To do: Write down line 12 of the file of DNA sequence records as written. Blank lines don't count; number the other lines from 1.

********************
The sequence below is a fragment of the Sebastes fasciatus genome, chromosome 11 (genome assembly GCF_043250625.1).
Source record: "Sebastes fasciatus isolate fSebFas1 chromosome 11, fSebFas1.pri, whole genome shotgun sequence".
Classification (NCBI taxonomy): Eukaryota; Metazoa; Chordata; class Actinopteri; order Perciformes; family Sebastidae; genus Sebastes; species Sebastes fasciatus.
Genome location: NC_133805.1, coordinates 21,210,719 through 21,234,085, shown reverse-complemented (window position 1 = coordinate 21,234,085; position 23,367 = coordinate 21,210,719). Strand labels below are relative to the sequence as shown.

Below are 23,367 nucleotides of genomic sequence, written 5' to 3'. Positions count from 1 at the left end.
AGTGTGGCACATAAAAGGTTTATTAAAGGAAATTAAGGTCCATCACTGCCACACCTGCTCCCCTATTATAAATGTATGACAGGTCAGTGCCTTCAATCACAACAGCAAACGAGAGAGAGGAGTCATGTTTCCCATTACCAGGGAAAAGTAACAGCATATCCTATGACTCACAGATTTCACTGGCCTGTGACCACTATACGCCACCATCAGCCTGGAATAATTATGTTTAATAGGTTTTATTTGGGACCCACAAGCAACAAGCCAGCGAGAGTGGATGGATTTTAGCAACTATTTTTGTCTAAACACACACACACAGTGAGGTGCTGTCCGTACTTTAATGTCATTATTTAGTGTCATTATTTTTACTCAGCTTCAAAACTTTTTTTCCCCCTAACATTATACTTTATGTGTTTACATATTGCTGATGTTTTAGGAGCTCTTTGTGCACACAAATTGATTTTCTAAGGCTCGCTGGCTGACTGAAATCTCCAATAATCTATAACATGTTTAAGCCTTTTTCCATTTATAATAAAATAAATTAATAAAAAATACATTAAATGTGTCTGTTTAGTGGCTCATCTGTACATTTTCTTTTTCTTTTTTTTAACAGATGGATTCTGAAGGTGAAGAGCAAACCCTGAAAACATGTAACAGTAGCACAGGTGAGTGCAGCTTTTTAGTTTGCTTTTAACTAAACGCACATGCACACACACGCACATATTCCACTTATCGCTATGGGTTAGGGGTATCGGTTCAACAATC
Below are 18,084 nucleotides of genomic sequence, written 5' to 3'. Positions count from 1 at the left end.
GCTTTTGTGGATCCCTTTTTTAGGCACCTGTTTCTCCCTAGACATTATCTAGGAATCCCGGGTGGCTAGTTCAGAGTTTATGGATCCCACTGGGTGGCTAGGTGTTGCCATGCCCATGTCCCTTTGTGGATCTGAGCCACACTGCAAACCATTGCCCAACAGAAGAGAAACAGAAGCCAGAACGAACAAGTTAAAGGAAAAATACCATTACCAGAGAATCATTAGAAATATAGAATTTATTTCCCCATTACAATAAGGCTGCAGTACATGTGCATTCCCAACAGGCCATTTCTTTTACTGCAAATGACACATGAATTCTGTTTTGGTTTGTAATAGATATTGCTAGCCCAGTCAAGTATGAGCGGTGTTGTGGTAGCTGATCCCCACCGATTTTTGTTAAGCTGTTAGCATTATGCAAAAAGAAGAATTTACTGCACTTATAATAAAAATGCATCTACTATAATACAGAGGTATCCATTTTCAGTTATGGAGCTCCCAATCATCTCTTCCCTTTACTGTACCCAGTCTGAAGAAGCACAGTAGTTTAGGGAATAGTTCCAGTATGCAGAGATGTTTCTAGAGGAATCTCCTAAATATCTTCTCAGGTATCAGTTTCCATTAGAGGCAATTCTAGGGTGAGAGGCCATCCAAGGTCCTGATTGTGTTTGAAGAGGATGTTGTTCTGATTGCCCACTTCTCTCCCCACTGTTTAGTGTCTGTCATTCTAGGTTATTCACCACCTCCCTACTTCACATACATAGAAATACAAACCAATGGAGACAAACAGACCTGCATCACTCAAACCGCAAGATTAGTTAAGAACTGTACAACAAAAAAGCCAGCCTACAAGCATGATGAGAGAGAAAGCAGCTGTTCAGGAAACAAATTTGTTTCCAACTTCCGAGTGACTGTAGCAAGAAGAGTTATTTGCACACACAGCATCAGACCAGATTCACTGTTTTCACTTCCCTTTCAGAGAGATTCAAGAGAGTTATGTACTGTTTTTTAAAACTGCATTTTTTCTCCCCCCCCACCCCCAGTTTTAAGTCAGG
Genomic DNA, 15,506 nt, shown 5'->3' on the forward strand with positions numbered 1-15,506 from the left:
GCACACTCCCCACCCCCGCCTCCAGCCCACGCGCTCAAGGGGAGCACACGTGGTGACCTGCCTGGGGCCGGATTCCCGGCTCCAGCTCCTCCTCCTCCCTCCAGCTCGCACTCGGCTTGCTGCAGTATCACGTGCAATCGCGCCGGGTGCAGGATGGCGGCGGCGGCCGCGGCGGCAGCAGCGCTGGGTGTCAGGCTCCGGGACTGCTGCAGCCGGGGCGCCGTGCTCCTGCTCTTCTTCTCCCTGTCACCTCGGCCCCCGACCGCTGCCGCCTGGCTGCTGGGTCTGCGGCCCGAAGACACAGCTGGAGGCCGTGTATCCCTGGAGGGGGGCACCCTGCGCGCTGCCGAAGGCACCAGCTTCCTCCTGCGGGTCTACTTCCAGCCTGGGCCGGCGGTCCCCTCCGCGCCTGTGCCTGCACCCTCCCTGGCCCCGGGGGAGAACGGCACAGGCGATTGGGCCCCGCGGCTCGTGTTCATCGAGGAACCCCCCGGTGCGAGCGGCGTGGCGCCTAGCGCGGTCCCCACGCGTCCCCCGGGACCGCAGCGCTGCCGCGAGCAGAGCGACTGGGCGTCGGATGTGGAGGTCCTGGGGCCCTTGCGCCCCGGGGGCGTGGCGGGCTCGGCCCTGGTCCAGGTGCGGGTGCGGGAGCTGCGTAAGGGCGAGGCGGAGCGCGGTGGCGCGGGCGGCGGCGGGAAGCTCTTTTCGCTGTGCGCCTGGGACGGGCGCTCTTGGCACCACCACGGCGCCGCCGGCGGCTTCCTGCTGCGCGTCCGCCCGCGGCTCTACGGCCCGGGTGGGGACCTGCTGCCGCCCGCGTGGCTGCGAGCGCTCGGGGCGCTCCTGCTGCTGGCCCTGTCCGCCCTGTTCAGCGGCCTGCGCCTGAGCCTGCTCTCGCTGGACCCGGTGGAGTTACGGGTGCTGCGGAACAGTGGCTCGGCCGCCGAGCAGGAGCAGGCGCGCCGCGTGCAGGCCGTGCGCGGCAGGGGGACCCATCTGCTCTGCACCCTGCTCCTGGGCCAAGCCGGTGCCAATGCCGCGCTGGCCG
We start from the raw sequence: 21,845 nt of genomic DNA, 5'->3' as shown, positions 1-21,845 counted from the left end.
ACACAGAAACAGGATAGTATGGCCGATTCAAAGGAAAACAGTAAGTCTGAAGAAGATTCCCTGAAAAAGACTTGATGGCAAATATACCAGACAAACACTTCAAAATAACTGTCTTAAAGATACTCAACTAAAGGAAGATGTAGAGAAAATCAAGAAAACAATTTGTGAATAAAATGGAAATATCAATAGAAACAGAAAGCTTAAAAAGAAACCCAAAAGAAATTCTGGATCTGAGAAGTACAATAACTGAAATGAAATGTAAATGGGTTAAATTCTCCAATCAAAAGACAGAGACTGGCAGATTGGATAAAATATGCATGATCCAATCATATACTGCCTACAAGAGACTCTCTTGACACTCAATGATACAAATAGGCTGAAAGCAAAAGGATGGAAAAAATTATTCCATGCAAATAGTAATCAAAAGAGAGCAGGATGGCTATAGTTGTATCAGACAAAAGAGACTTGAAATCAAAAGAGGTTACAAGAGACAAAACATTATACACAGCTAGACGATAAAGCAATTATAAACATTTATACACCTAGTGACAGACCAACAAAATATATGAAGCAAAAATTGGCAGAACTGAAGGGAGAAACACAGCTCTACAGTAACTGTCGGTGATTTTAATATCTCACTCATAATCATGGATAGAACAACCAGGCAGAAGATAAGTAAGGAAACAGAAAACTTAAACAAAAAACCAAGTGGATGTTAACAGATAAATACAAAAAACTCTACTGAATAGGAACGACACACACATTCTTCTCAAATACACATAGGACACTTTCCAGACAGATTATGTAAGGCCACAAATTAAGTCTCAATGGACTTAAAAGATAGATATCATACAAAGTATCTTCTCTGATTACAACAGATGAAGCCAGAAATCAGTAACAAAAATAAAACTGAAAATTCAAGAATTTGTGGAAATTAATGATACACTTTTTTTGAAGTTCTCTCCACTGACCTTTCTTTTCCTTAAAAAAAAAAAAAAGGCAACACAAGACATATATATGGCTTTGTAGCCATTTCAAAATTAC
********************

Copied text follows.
ACACAGAAACAGGATAGTATGGCCGATTCAAAGGAAAACAGTAAGTCTGAAGAAGATTCCCTGAAAAAGACTTGATGGCAAATATACCAGACAAACACTTCAAAATAACTGTCTTAAAGATACTCAACTAAAGGAAGATGTAGAGAAAATCAAGAAAACAATTTGTGAATAAAATGGAAATATCAATAGAAACAGAAAGCTTAAAAAGAAACCCAAAAGAAATTCTGGATCTGAGAAGTACAATAACTGAAATGAAATGTAAATGGGTTAAATTCTCCAATCAAAAGACAGAGACTGGCAGATTGGATAAAATATGCATGATCCAATCATATACTGCCTACAAGAGACTCTCTTGACACTCAATGATACAAATAGGCTGAAAGCAAAAGGATGGAAAAAATTATTCCATGCAAATAGTAATCAAAAGAGAGCAGGATGGCTATAGTTGTATCAGACAAAAGAGACTTGAAATCAAAAGAGGTTACAAGAGACAAAACATTATACACAGCTAGACGATAAAGCAATTATAAACATTTATACACCTAGTGACAGACCAACAAAATATATGAAGCAAAAATTGGCAGAACTGAAGGGAGAAACACAGCTCTACAGTAACTGTCGGTGATTTTAATATCTCACTCATAATCATGGATAGAACAACCAGGCAGAAGATAAGTAAGGAAACAGAAAACTTAAACAAAAAACCAAGTGGATGTTAACAGATAAATACAAAAAACTCTACTGAATAGGAACGACACACACATTCTTCTCAAATACACATAGGACACTTTCCAGACAGATTATGTAAGGCCACAAATTAAGTCTCAATGGACTTAAAAGATAGATATCATACAAAGTATCTTCTCTGATTACAACAGATGAAGCCAGAAATCAGTAACAAAAATAAAACTGAAAATTCAAGAATTTGTGGAAATTAATGATACACTTTTTTTGAAGTTCTCTCCACTGACCTTTCTTTTCCTTAAAAAAAAAAAAAAGGCAACACAAGACATATATATGGCTTTGTAGCCATTTCAAAATTAC